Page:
AdNews asked an interesting question this week (in Mouth Off)- I can’t link directly to Mouth Off as it’s for subscribers only, and only after 30 days post-print. :

Can a Brand Recover From a Well-Publicised Product Recall?
We all know consumers have long memories. But just how long? Fisher-Price will be asking that question after a lead scare this month forced it to recall a huge number of toys. Now, it is likely to have to spend up big on a brand recovery campaign to reverse the negative publicity.

The responses from 5 agency people varied:

Randal Glennon, GM Melbourne Grey Worldwide“Consumers forgive” and goes on to talk about the type of product is important. We don’t like recalls of things we put in our mouth. 😛
Andrea Kerekes, Managing Partner, Open Dialogue“It’s about showing leadership” opened with a whammy – there are more than 8,800 recalls in the last 20 years. And directs us to Points out fast dissemination of information is critical.
Amy Smith, CEO, JWT Australia and NZ“They can be positive” because it gives the company an opportunity to be transparent (naked in blogging terms, i guess) and demonstrate the companies true values.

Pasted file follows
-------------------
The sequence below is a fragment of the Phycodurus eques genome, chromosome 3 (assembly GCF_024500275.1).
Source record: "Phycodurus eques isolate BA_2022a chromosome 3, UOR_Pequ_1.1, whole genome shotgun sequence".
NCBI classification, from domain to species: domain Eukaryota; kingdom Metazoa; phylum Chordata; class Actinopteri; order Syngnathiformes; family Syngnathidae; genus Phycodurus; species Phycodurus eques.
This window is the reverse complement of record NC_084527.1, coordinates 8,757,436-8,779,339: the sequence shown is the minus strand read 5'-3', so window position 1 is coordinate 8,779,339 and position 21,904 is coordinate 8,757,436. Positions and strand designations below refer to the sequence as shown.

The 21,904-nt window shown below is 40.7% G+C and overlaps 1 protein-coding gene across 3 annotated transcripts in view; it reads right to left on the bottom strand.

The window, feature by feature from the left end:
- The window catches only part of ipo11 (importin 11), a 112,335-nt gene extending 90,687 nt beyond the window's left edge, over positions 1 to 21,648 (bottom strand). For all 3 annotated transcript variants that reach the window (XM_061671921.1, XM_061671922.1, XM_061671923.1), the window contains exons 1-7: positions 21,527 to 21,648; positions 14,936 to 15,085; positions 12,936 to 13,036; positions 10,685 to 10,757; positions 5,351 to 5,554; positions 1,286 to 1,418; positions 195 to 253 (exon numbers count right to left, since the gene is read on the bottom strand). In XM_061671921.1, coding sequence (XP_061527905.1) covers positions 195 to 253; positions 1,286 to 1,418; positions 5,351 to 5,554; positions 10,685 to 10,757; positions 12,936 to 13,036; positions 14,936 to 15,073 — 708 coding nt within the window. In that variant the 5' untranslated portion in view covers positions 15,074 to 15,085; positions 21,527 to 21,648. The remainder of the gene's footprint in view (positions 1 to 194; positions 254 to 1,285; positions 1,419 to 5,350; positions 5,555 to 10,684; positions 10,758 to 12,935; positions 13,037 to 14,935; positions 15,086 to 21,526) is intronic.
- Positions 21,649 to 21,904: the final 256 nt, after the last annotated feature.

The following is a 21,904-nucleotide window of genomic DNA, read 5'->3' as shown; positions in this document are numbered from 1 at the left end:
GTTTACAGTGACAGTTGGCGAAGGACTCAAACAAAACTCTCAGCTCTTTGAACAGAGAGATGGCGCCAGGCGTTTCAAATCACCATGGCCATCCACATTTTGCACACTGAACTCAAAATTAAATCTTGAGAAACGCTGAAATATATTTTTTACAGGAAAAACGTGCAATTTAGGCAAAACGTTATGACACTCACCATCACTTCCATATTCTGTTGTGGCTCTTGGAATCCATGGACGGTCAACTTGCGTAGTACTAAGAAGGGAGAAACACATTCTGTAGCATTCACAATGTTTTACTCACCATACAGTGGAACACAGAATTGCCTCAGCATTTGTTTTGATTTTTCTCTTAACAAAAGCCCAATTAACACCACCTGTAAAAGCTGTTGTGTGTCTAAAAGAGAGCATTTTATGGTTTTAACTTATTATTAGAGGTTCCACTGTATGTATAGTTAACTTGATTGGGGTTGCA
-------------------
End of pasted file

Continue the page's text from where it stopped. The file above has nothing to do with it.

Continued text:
Peter Fitzhardinge, GM, Leo Burnett Sydney (don’t click, hijacks the browser) – “One chance” to get the response right. Have a marketing emergency response plan (he didn’t exactly say that, but it’s what I say. :P) Put customers first, be open and up front, update consumers often.
Greta Donaldson, Director, Greta Donaldson Publicity (no website?) – “It won’t happen overnight” and “PR is the only way to respond to product recalls; running ads in situations like this is like throwing petrol on a fire. “ and she goes on to say PR professionals will change consumer perceptions to restore brand credibility.

I’m wondering what you think about how Web 2.0 Communications change how we deal with “brand worst nightmare” scenarios – what do you think of these responses? Here are some more of my questions – have a go if you like and don’t assume the answers are “obvious”. 😀

  • Now that the blogosphere can take these kinds of situations and run with them, is that good or bad?
  • What steps should (maybe) Fisher Price have taken before the recall to improve recovery?
  • Would a social network have helped?
  • Would anything have helped?

What do you think of the responses by the PR and Marketing people above? Anyone else read the article?